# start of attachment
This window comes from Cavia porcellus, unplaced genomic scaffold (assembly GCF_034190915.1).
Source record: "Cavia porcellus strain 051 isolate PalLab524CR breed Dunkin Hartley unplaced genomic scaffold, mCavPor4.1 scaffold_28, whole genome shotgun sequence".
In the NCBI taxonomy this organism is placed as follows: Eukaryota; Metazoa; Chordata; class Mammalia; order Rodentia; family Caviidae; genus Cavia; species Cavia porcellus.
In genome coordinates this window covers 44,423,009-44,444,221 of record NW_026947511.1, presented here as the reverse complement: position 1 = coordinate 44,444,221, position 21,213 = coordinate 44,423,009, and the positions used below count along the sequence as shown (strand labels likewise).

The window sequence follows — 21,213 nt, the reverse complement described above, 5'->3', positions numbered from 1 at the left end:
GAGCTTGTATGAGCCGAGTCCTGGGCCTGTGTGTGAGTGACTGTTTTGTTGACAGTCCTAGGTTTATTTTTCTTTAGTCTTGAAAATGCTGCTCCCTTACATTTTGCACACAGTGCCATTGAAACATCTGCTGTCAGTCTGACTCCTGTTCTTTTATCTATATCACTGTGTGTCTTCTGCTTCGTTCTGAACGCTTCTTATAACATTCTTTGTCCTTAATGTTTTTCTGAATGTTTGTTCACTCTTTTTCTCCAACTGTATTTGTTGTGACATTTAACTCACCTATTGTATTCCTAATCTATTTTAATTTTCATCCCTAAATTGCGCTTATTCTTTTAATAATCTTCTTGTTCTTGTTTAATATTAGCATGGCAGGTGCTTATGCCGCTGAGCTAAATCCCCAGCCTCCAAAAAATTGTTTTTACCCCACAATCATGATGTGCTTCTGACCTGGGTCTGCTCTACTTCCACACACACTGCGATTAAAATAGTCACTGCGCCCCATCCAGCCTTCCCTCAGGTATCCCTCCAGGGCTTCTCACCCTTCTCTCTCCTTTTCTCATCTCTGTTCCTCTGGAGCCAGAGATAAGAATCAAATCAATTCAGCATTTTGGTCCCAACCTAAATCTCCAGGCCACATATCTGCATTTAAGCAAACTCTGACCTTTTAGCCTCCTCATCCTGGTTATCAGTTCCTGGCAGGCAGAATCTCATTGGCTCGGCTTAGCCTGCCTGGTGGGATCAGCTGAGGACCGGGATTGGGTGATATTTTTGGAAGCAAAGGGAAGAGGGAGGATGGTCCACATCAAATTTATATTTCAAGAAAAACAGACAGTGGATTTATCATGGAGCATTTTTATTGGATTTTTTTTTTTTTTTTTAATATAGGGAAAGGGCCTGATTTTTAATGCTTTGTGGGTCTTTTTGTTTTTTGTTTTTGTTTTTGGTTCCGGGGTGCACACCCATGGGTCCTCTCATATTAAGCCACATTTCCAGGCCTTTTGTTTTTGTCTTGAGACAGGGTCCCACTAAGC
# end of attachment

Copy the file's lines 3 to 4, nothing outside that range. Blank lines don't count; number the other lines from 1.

In the NCBI taxonomy this organism is placed as follows: Eukaryota; Metazoa; Chordata; class Mammalia; order Rodentia; family Caviidae; genus Cavia; species Cavia porcellus.
In genome coordinates this window covers 44,423,009-44,444,221 of record NW_026947511.1, presented here as the reverse complement: position 1 = coordinate 44,444,221, position 21,213 = coordinate 44,423,009, and the positions used below count along the sequence as shown (strand labels likewise).